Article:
Dan as I mix everything by hand even up to 3kg of dough or more! Just to go the total opposite why don't you handmix the 5 Grain and see the difference and tend to agree with Alan?  Then you can try to emulate the feel of the dough you get hand-mixed with the Ankarsum. Not very scientific but might give you an indication of what the dough should feel like? Just a thought... Kat

DanAyo's picture
DanAyo

I plan to do just that. I know the dough won’t be over mixed if a machine is not used. I also want to feel the progression of the dough development.

Most doughs are mixed by hand.

Alan, did you mix your FivexGrain Levain by hand? If so, how?

I plan to mix another batch in 1/2 hour.

Danny

alfanso's picture
alfanso

After incorporating all ingredients - pinch and fold in the mixing bowl, there is a 20 minute "autolyse".  And then the French Folds.  For the first 50 or so FFs, the MO is using as much brute force as skill since the addition of the soaker at the outset makes for a very husky and resistant dough.  However, the latter part of the first set of FFs, and particularly after the 5 minute rest, the dough becomes significantly more malleable and compliant.

Here are my formula notes for this bread:

Changed formula from 98% to 100% hydration
Boiling water over soaker ingr. ~12 hours before mix
Mix all ingr. into bowl, autolyse 20 min.
300 FFs, 150, 5 min rest, 150.  Stiff dough, difficult to mix
Bulk Rise 90 min.,  LF at 45 & 90.
Retard, Divide, pre-shape and shape.  Ensure good seal and that it is down on couche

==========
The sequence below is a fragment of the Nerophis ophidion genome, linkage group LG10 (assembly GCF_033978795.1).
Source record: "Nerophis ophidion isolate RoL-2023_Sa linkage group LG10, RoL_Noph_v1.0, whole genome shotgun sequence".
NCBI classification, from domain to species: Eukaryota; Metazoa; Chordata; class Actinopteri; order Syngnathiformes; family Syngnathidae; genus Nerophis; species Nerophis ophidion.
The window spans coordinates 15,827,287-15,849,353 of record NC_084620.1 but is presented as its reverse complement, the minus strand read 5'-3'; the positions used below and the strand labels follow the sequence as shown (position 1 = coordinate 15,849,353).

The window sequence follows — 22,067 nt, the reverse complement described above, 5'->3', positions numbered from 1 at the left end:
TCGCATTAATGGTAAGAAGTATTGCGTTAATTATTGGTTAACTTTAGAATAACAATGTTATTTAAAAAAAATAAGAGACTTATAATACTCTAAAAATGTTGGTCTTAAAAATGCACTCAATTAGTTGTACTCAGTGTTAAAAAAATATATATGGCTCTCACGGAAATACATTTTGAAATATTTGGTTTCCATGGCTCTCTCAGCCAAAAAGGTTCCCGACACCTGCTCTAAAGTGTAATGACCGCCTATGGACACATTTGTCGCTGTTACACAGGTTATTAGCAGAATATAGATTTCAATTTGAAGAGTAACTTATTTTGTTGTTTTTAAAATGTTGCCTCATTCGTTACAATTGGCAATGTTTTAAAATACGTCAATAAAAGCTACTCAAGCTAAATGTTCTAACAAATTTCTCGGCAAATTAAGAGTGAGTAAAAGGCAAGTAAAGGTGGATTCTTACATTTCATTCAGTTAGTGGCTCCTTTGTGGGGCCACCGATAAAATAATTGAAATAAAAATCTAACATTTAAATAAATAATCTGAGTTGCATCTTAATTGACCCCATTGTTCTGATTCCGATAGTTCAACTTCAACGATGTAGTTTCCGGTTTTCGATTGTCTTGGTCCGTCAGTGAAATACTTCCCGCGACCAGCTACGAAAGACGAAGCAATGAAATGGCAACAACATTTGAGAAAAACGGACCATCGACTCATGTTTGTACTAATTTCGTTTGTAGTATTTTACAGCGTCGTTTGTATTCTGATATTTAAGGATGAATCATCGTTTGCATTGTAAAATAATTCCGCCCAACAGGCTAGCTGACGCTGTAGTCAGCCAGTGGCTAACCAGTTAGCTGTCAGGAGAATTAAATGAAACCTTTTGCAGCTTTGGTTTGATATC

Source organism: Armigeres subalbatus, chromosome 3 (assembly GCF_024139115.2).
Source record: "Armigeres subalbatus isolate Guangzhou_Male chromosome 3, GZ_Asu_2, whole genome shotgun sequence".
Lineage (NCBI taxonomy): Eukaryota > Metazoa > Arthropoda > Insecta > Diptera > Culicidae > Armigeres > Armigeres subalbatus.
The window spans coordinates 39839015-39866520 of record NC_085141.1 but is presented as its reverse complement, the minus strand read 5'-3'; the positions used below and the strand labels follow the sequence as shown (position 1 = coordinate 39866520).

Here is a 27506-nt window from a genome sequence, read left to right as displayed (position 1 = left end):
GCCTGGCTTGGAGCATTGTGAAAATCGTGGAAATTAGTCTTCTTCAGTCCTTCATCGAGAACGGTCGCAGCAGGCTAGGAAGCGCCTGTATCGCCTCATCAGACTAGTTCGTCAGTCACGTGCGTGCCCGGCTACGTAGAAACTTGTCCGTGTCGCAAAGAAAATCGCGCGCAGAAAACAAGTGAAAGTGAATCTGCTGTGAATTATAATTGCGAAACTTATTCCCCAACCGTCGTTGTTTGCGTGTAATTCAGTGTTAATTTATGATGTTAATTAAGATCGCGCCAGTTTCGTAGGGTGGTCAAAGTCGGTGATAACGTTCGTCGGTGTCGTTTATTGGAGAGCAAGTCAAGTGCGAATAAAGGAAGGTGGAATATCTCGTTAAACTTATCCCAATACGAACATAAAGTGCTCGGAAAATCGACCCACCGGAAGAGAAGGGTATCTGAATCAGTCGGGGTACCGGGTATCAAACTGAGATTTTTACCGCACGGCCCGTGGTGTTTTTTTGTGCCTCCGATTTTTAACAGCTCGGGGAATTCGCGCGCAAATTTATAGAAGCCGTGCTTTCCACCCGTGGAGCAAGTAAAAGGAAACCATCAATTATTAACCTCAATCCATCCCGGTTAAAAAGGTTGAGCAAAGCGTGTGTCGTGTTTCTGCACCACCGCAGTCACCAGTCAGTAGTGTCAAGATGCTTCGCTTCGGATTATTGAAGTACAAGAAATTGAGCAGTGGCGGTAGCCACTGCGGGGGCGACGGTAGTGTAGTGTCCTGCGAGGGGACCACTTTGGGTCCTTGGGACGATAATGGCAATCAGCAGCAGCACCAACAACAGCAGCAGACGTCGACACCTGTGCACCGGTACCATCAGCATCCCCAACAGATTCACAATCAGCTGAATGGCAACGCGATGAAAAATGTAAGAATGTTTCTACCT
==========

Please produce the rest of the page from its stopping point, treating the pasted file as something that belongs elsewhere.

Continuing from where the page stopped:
Retard
Preheat oven to 480dF.
Bake w/ Steam @460dF.
Bake thoroughly due to water retention in bread.

alan

DanAyo's picture
DanAyo

Thanks for the timely reply, Alan. I am headed to the kitchen now to start mixing the dough.

Dan

alfanso's picture
alfanso

Here's my formula normalized for 1000g

Five-Grain Levain          
Jeffrey Hamelman      Total Flour   
 Total Dough Weight (g) 1000 Soaker  Prefermented25.00%  
 Total Formula      Levain Final Dough 
 Ingredients%Grams %Grams %GramsIngredientsGrams
 Total Flour100.00%422.7 0.00%142.9 100%105.7Final Flour317.1
 AP  Flour75.00%317.1 0%  100%105.7AP Flour211.4
 Whole Wheat25.00%105.7 0%  0%0.0Whole Wheat105.7
 Cracked Bulgur9.20%38.9 27.20%38.9   Cracked Bulgur0.0
 Flaxseed9.20%38.9 27.20%38.9   Flaxseed0.0
 Sunflower seeds7.70%32.6 22.80%32.6   Sunflower seeds0.0
 Steel cut Oats7.70%32.6 22.80%32.6   Steel cut Oats0.0
 Water100.00%422.7 120.00%171.5 125%132.1Water119.2
 Salt2.50%10.6 2.00%2.9   Salt7.7
 IDY0.25%1.06 0.00%0.00   IDY1.06
 Starter5.00%21.1    20%21.1  
          Soaker317.2
          Levain237.8
 Totals236.55%1000.0 222.00%317.2 245%258.9 1000.0
DanAyo's picture
DanAyo

Thanks, Alan. I’ll start with 98% water and adjust if necessary. 

Historically, I’ve had a very wet dough. Sometimes I even added additional flour. All things seem to point to over worked dough. It will be exciting is the issue is solved.

Dan